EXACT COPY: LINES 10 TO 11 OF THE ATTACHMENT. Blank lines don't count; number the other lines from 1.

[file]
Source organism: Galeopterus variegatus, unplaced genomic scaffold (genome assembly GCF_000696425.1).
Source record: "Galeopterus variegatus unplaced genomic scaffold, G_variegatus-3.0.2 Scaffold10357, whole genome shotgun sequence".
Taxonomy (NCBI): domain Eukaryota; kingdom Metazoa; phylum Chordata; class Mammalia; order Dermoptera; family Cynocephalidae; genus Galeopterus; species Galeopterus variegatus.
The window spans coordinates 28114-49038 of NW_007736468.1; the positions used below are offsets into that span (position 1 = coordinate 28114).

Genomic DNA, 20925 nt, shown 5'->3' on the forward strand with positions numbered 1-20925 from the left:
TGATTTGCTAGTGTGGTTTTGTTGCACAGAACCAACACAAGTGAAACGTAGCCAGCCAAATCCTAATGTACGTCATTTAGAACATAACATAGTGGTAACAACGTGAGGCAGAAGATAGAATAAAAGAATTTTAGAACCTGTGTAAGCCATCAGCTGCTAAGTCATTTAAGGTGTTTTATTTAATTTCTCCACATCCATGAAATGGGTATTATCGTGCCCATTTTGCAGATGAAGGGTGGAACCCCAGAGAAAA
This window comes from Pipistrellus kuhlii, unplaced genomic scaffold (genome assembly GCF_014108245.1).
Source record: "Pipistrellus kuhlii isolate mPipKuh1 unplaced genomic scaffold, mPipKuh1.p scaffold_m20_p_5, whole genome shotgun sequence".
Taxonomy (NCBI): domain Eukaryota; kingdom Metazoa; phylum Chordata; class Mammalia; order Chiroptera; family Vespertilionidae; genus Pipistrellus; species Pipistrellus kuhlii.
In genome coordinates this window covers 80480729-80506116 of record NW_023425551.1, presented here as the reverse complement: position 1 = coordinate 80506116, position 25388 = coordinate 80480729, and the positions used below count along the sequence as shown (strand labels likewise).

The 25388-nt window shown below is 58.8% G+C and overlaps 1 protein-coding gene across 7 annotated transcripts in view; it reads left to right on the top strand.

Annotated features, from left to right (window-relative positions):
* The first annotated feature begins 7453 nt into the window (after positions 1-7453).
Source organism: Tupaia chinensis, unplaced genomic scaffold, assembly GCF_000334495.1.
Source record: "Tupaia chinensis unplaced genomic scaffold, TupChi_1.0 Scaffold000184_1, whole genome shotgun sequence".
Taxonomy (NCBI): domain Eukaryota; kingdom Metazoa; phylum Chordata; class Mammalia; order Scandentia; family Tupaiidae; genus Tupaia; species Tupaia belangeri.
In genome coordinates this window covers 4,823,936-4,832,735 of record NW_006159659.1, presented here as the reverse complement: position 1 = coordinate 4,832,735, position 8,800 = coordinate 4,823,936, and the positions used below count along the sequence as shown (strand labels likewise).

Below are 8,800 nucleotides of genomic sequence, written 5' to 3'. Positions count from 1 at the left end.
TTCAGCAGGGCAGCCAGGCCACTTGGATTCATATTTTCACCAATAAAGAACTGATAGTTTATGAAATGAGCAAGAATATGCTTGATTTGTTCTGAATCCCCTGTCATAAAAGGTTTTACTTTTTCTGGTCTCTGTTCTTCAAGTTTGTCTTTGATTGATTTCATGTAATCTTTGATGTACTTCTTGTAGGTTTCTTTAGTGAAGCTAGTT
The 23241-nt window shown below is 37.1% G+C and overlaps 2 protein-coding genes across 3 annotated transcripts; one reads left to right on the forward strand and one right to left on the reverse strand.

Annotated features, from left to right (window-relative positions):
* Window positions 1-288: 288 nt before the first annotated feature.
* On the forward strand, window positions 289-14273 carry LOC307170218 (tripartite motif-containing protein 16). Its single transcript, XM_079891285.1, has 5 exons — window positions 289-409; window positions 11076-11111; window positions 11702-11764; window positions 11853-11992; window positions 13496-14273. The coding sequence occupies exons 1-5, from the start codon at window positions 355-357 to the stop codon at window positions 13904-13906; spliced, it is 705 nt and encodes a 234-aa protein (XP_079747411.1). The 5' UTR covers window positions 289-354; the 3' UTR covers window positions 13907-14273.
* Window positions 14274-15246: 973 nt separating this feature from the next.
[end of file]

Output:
In genome coordinates this window covers 80480729-80506116 of record NW_023425551.1, presented here as the reverse complement: position 1 = coordinate 80506116, position 25388 = coordinate 80480729, and the positions used below count along the sequence as shown (strand labels likewise).

The 25388-nt window shown below is 58.8% G+C and overlaps 1 protein-coding gene across 7 annotated transcripts in view; it reads left to right on the top strand.